In a quaint, historical way, English cricket was run by the MCC – Marylebone Cricket Club, which defined the rules and ran the national cricket team at home and abroad. When the team played Test Matches abroad, until the mid-seventies, it was not called England, it was MCC. (I think for cricket, England has always included Wales. County cricket included a team from Glamorgan. In practice, traditions and the colder weather have not been conducive to cricket in Scotland.)
Even up to the nineties, the MCC, based at Lords, governed everything to do with cricket. Now we have the International Cricket Council (ICC) and the Test and County Cricket Board (TCCB). The MCC remains technically in control of the laws of the game.
Cricket in the fifties was mainly the County Championship, just a straightforward single league system of three-day matches. There were also Test Matches against other countries. In those days England, Australia and the West Indies were the main international teams and we always played a series of six Test Matches – one series at home and one away.
[There have changes in the cricketing ‘counties’ but they were never unduly influenced by changes in local government. The county of Middlesex disappeared in 1965 but even now they still manage to provide a team for the county in cricket!]
National or International cricket was never played on a Sunday, so Test Matches were always six days – Thursday, Friday, Saturday, Monday and Tuesday, with Wednesday as another day off.
There were one or two extra matches. Oxford and Cambridge Universities had their teams and there was the annual Gentleman versus Players match (professionals versus amateurs.)
As for other sports, it was low key without advertising and players were not paid vast amounts.
As for football, I am not an expert, but I can more or less follow what’s happening with the game. There must have been changes to the rules but I can only speak about two areas. Firstly, the length of a session used to be nearly always fixed at two hours but now it’s more often defined by the number of overs. We also sometimes have longer sessions when rain was limited play earlier.
And secondly, (no surprises) it makes more use of technology. Umpires now use light meters to determine if light levels are suitable and they use predictive action replays to decide exactly where the ball went – and would have continued! Originally if you missed a wicket on television you might have another chance to see it, only if you waited until close of play for the edited highlights. You certainly never saw the same action from different camera views.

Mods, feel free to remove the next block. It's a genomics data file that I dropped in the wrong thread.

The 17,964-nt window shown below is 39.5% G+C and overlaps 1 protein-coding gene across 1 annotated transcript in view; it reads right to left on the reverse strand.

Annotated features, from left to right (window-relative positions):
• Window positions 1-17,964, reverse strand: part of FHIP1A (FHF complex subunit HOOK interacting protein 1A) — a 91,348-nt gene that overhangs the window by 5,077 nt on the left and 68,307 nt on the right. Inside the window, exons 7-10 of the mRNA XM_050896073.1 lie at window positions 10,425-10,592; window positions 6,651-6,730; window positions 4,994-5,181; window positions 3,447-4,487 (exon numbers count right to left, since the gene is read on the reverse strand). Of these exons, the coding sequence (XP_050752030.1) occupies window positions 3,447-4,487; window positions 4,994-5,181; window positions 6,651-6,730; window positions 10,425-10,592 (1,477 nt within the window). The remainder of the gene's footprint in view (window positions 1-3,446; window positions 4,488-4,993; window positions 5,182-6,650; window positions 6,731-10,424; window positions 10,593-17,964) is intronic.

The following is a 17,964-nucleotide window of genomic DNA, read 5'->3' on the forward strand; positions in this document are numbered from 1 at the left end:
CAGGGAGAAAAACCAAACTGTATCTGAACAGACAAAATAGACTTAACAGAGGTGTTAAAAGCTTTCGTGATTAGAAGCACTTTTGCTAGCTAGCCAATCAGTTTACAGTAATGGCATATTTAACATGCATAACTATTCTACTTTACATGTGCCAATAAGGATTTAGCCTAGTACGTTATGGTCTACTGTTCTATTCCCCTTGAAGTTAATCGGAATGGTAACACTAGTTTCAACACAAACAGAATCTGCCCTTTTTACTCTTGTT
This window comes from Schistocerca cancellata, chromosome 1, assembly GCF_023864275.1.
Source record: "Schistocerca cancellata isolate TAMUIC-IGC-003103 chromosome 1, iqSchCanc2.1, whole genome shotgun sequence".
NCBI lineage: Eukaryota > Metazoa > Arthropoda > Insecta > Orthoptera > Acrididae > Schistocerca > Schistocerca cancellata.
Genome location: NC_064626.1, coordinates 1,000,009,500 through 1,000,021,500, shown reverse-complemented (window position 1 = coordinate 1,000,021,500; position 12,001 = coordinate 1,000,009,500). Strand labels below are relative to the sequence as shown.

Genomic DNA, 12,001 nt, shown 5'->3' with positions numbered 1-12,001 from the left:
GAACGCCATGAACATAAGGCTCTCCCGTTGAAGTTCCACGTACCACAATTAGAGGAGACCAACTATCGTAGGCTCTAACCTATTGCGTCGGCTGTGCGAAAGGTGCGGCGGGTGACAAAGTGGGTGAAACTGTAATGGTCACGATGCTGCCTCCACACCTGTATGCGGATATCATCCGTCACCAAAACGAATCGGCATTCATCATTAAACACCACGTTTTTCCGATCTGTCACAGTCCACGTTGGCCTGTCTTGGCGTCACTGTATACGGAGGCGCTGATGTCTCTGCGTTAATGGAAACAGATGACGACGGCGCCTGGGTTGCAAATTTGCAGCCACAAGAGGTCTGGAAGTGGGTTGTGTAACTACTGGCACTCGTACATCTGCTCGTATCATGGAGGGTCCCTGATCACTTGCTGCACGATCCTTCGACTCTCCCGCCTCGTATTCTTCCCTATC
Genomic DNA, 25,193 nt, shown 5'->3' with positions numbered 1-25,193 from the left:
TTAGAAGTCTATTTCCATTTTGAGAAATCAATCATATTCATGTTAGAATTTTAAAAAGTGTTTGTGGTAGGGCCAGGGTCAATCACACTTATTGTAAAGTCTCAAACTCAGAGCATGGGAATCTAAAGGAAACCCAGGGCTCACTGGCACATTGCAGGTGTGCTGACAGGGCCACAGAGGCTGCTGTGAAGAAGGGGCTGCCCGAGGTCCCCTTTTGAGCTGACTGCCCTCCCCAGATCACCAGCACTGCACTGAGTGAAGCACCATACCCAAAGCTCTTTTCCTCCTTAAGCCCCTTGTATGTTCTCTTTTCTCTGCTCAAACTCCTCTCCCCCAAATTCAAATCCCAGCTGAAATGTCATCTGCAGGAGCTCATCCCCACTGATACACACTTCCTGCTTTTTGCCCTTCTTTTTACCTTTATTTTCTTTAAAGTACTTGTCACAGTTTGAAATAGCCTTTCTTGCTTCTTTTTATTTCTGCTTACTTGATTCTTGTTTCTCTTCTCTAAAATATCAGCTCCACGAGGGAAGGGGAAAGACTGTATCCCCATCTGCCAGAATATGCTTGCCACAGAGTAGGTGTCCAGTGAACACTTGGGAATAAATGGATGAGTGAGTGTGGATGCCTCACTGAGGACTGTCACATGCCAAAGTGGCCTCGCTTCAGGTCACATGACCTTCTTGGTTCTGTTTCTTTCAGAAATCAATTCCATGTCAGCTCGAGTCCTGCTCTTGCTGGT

The biggest change, which I have left to last, is the use of limited overs. Over several years there were experiments with various numbers of overs. Now, One Day International matches take place about as often as Test Matches and we even have Twenty-Twenty, allowing two or three matches in one day. To someone like me, these are quite interesting, but they are not cricket!
Match of the Day
I will go back to football, with a bit of help from Wikipedia to look in more detail at television coverage provided for many years by the BBC as Match of the Day, shown on Saturday evening. Its first broadcast in 1964 had an audience of about 20 000, less than half the attendance at the ground. There had been earlier live broadcasts, starting with an FA Cup semi-final in 1958.
Generally it showed First Division (now Premiership!) level but in the early years it had to show Second Division, even sometimes Third and Fourth Division matches. Some clubs tried to block its extension in 1965 but the BBC agreed not to reveal the actual location until after the day’s play had ended. It’s hard to imagine such an arrangement today!
Kenneth Wolstenholme and David Coleman presented the shows until the mid-seventies. After this the BBC gradually lost exclusive rights with some football being shown on ITV.
I think these three are our major sports and this looks like a convenient place to have a rest. More sport to come …